Yilma Markos Larebo,Nigussie Abebe Ermolo and Solomon Gebre Bawore
Introduction: Institutional delivery takes place in hospitals or health centres by skilled birth attendants. Key strategies in reducing maternal and child death. The service which lowers in developing country including Ethiopia as well as in the study area. The aim of this study to determine institutional delivery service use and associated factors among mothers who gave birth in the last 12 months.
Methods: A community-based cross-sectional study was conducted from MarchApril 2019 among mothers who gave birth in the last 12 months. Multistage stratified cluster sampling was used to get 634 total sample sizes. A pre-tested semi-structured questionnaire was used to collect quantitative. Data capturing was done using Epi-data version 3.1 Software. Then, for analysis exported to the statical package for Social Science Version 26 (SPSS). Bivariate and multivariate regression analysis was performed for those factors that showed a statistically significant association. At a p-value of 0.05, statistical significance was announced.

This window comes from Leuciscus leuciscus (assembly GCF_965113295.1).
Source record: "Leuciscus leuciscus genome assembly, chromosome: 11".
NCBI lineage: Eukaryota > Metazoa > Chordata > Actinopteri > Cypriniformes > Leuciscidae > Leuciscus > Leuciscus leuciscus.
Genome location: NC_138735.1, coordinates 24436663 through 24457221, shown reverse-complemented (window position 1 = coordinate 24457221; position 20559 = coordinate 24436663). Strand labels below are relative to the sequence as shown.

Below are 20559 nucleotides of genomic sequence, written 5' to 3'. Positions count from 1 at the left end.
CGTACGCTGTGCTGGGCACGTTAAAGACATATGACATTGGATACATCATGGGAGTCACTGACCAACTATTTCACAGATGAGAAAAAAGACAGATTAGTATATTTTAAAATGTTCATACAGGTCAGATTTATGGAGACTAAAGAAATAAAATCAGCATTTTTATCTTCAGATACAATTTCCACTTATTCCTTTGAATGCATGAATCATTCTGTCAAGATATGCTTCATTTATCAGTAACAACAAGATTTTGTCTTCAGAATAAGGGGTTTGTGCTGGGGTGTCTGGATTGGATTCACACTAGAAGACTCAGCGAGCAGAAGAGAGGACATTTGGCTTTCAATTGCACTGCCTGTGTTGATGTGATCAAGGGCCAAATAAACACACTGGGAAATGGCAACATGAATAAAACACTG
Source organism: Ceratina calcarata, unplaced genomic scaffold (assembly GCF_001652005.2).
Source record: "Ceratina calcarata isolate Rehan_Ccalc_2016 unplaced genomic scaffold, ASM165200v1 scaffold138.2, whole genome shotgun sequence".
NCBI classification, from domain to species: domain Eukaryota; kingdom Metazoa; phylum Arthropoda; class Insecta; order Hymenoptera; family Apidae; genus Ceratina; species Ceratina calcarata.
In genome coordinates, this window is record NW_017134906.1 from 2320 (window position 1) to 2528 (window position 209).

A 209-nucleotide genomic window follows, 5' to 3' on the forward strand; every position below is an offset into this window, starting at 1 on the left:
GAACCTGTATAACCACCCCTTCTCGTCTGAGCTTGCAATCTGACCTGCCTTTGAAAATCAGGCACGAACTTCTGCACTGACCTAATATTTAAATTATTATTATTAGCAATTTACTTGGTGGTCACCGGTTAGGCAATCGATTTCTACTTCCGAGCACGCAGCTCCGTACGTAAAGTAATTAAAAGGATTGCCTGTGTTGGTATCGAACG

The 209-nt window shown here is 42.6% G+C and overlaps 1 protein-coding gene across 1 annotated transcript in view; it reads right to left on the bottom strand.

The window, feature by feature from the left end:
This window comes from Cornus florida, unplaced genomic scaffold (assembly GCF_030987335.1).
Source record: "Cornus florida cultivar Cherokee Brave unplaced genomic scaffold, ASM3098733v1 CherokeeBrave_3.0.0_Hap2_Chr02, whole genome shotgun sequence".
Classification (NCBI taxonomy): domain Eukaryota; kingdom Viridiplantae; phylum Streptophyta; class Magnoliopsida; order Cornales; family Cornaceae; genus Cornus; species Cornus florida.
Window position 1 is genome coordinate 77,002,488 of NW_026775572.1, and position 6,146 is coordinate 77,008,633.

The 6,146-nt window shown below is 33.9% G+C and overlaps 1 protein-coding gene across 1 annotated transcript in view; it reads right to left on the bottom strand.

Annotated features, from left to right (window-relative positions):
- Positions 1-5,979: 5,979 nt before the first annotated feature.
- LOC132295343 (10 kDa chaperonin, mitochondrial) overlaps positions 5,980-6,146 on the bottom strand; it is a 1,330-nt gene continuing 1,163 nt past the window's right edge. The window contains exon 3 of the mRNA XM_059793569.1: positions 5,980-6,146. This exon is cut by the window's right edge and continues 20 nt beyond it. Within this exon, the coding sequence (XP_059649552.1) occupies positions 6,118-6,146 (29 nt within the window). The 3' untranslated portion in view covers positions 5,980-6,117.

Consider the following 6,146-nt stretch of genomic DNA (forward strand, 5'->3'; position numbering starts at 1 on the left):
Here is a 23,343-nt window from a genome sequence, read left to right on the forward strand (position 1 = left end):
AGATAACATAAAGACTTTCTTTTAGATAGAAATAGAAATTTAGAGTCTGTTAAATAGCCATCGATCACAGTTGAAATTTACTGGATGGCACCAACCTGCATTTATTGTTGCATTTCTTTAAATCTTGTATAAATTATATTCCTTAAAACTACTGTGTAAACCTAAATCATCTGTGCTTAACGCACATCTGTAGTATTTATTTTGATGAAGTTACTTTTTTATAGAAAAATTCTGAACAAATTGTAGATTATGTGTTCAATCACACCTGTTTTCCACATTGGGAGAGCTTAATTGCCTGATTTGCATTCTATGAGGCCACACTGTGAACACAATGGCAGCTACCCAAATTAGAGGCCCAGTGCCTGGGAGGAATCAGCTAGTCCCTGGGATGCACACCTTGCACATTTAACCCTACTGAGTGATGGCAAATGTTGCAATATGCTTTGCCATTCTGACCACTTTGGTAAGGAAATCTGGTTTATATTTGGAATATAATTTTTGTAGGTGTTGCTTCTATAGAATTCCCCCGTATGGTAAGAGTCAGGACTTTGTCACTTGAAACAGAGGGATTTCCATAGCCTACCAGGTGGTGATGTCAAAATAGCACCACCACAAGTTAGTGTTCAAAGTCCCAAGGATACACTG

Results: Out of the 634 participants; about 42.5% (95%CI, 21.8, 30.5) of mothers used health institutions for delivery services. Institutional delivery service use was affected by the mother's level of education. Mothers who were able to read and write (AOR=8.3, 95%CI: 4.3-16.0), urban residence (AOR=2.9, 95%CI: 1.3- 6.4), good knowledge towards delivery and pregnancy complications (AOR=2.1 95%CI: 1.2-3.0), governmental workers (AOR=2.3, 95%CI: 1.2-4.4), wealth status of highest income mother (AOR=3.5, 95%CI: 2.0-5.9) and Antenatal Care Visit (ANC) (AOR=3.5, 95%CI: 2.0-6.3) were found to be substantially linked to institutional delivery service use.
Conclusion: Institutional delivery service use by mothers was low. Lack of formal education, lower antenatal care visits, poor knowledge towards institutional delivery services and lower socioeconomic status of the respondents were factors associated with lower use.